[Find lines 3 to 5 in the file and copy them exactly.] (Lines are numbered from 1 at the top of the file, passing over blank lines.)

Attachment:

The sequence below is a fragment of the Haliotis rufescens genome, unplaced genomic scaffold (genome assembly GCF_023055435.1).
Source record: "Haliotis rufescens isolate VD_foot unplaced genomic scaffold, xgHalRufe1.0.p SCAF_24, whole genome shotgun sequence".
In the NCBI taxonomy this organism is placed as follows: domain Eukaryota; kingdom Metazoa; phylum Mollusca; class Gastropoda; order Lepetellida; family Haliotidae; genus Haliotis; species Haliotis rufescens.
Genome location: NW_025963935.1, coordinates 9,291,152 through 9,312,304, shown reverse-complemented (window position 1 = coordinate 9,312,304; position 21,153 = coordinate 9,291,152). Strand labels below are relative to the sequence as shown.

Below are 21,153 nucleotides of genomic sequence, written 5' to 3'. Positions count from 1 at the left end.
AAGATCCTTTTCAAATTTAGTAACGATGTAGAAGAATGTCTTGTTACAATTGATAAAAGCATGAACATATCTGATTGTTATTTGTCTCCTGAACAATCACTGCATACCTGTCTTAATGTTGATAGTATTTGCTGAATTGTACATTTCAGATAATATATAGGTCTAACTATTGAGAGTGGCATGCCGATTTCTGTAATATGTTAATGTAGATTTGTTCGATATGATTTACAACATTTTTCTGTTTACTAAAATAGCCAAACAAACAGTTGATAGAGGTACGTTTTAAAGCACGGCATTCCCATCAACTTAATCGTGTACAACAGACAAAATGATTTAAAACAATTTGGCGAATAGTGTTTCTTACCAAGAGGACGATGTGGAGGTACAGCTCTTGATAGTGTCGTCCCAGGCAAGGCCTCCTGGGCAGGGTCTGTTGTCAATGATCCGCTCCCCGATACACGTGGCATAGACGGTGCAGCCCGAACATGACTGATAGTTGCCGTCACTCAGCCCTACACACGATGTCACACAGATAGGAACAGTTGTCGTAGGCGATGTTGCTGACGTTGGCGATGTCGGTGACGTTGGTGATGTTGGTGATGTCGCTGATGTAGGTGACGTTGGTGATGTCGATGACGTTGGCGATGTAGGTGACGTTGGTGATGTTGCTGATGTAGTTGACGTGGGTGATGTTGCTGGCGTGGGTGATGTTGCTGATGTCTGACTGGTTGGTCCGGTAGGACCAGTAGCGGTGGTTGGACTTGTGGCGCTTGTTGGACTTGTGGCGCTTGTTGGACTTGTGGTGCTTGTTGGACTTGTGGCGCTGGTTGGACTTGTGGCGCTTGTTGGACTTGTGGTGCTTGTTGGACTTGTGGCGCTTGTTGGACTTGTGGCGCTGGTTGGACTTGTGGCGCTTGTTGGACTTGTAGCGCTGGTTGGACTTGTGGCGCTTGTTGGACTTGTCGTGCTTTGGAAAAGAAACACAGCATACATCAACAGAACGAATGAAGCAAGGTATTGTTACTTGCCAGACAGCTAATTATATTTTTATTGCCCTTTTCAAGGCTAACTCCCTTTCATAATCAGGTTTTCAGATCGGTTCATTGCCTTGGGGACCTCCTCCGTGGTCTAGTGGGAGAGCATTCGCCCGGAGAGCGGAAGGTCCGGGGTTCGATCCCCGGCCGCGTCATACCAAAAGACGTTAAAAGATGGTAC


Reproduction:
In the NCBI taxonomy this organism is placed as follows: domain Eukaryota; kingdom Metazoa; phylum Mollusca; class Gastropoda; order Lepetellida; family Haliotidae; genus Haliotis; species Haliotis rufescens.
Genome location: NW_025963935.1, coordinates 9,291,152 through 9,312,304, shown reverse-complemented (window position 1 = coordinate 9,312,304; position 21,153 = coordinate 9,291,152). Strand labels below are relative to the sequence as shown.

Below are 21,153 nucleotides of genomic sequence, written 5' to 3'. Positions count from 1 at the left end.